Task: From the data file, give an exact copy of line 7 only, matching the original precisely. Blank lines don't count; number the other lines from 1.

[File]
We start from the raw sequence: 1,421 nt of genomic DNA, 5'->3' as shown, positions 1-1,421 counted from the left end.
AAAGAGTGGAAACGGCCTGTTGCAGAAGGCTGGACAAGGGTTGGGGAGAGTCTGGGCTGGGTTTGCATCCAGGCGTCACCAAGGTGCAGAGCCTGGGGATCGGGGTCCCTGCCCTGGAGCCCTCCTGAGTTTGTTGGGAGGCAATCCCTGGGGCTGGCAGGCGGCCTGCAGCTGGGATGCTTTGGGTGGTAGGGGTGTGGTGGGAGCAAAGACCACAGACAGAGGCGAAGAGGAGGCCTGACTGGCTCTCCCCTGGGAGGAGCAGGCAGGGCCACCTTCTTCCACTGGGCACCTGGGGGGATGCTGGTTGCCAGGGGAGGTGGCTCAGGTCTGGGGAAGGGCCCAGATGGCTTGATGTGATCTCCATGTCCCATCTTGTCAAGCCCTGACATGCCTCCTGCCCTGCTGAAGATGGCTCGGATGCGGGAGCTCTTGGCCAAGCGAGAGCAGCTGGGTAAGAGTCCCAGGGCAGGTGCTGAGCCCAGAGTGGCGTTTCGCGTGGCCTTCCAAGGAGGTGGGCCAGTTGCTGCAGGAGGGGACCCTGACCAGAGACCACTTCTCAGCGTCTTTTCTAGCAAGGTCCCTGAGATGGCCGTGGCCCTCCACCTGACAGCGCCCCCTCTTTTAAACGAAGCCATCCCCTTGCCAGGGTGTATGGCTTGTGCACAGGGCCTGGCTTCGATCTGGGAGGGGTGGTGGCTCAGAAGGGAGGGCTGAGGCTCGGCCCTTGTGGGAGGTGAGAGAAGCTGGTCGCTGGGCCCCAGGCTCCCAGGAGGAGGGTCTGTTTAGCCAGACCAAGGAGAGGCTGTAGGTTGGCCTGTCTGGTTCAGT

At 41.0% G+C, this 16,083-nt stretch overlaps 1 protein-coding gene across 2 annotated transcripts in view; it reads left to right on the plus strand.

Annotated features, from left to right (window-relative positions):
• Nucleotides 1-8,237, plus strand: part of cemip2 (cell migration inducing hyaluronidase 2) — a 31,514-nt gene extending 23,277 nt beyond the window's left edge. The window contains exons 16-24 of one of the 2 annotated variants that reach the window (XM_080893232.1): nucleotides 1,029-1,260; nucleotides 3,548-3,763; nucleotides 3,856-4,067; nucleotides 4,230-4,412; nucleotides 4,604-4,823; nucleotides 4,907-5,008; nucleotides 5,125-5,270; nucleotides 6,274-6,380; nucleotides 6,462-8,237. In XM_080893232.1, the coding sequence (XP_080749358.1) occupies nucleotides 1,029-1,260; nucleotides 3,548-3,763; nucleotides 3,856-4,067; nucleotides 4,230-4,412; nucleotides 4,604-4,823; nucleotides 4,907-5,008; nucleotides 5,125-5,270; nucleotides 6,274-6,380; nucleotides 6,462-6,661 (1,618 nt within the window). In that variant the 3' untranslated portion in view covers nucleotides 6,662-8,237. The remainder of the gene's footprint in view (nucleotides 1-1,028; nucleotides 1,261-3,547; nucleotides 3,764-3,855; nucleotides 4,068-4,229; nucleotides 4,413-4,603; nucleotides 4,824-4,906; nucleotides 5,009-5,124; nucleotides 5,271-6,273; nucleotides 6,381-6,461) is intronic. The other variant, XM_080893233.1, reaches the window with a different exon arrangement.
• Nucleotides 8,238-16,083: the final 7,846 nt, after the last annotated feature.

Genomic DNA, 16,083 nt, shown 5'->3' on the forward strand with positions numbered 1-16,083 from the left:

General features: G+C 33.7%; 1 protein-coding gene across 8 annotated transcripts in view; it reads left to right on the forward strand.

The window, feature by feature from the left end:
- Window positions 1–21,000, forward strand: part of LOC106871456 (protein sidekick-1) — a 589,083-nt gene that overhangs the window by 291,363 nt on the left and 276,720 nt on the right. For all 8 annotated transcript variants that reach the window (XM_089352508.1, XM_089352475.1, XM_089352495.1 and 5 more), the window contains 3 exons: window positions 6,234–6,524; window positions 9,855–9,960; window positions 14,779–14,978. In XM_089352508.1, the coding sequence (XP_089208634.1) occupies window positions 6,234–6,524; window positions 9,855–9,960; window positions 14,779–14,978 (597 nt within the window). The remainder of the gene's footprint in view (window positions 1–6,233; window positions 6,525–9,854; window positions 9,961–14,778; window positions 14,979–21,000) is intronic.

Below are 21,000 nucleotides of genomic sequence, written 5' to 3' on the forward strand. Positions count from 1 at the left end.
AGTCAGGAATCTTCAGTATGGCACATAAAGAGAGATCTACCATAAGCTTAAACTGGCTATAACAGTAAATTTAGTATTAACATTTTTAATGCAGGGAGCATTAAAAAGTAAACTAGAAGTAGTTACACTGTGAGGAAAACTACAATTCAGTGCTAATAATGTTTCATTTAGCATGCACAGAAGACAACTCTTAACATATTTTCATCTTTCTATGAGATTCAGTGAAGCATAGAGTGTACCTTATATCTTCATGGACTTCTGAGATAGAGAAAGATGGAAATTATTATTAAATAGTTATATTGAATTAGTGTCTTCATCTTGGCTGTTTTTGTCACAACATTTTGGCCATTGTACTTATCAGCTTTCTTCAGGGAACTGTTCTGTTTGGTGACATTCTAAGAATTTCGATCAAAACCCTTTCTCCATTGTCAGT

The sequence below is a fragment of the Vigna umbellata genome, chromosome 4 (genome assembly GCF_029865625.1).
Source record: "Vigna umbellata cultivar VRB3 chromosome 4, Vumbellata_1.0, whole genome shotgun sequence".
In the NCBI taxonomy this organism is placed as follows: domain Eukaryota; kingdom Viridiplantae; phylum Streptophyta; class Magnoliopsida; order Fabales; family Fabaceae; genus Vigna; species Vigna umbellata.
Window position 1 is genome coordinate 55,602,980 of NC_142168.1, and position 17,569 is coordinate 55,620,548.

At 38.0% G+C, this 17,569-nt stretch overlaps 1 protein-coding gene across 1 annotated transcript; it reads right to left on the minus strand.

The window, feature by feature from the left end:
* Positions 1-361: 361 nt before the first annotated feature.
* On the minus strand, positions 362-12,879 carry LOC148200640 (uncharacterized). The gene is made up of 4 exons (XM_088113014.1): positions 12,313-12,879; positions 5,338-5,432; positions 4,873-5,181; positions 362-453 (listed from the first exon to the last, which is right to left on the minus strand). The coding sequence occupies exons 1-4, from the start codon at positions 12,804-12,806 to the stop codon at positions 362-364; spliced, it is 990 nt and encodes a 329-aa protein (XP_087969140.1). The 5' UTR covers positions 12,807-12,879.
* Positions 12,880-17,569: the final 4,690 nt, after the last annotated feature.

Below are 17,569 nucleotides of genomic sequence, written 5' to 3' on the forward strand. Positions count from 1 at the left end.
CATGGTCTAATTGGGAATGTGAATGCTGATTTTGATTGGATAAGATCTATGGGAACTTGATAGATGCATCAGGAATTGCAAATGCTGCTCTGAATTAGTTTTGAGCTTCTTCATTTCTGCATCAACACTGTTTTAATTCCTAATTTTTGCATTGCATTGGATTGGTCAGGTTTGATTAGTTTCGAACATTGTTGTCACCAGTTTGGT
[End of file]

Genomic DNA, 16,083 nt, shown 5'->3' on the forward strand with positions numbered 1-16,083 from the left: